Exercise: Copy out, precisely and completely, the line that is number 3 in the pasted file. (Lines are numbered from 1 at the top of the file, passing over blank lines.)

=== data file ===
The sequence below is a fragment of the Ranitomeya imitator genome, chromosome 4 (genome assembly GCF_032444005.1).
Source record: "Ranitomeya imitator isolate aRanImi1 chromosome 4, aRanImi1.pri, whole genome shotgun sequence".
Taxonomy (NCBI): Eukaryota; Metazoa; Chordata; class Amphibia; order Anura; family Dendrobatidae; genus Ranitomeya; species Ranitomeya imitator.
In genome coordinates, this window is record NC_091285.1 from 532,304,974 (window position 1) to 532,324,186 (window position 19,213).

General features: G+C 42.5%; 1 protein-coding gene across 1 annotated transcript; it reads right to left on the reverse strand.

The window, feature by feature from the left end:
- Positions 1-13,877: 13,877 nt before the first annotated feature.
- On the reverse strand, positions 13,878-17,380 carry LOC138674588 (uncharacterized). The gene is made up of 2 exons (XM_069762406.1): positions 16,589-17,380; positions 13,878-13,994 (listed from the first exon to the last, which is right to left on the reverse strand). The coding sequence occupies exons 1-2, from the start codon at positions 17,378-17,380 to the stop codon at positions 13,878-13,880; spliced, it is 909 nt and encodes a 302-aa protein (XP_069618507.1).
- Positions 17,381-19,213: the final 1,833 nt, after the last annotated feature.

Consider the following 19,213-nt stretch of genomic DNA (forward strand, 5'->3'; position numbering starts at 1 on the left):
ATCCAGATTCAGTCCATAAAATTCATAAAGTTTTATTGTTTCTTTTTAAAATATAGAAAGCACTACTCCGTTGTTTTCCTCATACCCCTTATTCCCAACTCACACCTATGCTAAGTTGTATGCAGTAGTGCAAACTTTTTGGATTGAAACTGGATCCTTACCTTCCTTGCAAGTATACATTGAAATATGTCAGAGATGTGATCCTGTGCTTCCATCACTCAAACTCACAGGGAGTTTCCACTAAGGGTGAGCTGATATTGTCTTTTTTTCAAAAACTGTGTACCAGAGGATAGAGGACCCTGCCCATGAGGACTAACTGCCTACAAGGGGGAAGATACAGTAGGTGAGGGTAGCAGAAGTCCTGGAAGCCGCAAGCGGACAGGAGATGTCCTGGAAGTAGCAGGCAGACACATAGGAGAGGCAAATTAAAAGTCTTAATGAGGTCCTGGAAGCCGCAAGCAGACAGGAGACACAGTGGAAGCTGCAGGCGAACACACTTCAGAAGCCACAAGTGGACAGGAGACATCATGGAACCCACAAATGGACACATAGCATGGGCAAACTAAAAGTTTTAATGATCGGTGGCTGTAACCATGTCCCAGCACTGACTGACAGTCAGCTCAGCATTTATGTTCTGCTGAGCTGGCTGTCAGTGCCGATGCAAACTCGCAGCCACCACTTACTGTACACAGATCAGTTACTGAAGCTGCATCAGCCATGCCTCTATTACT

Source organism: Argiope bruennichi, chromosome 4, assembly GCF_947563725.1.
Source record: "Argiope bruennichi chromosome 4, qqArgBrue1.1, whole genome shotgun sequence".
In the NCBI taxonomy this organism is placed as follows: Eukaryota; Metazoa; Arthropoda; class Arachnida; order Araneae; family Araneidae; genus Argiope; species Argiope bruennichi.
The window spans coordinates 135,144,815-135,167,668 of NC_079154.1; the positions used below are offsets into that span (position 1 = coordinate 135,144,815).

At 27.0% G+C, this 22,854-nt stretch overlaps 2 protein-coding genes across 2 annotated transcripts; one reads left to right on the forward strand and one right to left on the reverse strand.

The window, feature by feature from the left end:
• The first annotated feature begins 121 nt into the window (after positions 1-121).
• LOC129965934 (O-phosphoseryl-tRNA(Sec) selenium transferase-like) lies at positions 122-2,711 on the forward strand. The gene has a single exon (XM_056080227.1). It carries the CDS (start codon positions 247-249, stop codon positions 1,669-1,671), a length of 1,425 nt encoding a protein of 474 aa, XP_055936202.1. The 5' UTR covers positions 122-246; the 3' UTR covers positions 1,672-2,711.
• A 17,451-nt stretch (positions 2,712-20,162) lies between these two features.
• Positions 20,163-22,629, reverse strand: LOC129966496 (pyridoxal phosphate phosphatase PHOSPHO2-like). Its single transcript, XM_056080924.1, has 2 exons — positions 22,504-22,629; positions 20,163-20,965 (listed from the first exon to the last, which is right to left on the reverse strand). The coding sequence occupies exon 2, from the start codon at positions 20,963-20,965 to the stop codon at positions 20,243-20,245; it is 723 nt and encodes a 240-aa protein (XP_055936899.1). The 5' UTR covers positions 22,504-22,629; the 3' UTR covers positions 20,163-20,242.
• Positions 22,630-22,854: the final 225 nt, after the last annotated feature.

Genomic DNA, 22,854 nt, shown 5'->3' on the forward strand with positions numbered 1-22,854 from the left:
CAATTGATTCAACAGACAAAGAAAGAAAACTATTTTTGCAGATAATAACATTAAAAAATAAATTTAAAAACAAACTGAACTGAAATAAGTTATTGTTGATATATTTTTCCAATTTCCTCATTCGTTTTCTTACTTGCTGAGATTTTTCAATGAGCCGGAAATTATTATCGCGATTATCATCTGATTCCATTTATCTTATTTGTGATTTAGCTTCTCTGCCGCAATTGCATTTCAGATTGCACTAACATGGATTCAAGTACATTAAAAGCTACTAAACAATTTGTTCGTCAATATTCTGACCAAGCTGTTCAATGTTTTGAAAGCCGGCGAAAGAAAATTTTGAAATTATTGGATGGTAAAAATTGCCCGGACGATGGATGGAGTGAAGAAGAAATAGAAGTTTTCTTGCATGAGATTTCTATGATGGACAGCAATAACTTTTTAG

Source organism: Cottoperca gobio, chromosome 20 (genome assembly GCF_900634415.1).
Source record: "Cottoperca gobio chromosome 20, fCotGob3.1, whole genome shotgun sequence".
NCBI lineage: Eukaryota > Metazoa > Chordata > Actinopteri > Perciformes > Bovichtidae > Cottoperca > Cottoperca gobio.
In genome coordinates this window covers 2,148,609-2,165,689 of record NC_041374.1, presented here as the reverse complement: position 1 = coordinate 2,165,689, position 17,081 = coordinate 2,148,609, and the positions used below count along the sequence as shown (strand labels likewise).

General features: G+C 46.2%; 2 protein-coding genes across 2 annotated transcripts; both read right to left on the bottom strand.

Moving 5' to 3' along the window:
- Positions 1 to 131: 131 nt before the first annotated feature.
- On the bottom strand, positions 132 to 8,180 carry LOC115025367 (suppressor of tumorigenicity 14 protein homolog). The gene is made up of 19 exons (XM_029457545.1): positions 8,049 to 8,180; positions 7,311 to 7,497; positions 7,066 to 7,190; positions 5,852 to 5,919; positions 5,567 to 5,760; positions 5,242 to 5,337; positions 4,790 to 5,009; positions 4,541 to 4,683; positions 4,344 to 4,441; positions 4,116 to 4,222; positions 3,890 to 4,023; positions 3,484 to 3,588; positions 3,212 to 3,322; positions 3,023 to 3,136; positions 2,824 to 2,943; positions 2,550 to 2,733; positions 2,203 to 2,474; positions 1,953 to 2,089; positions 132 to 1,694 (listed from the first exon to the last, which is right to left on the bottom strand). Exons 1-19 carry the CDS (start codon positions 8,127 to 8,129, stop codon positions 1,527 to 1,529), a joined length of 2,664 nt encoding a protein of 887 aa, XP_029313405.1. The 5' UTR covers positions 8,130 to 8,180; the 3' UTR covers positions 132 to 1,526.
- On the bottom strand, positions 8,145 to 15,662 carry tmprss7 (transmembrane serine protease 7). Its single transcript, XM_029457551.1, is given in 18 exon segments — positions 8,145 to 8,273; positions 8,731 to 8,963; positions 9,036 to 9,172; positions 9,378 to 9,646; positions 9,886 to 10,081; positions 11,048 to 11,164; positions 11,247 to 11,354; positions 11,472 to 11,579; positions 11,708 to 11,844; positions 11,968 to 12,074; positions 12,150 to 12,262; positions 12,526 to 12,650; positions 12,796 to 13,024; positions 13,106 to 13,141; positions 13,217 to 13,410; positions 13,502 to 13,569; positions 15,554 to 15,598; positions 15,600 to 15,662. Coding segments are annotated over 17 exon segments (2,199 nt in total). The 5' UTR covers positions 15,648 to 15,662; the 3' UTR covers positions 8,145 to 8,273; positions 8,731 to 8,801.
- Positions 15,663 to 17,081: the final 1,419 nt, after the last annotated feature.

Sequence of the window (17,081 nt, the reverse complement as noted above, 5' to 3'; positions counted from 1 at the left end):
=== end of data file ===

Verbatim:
Taxonomy (NCBI): Eukaryota; Metazoa; Chordata; class Amphibia; order Anura; family Dendrobatidae; genus Ranitomeya; species Ranitomeya imitator.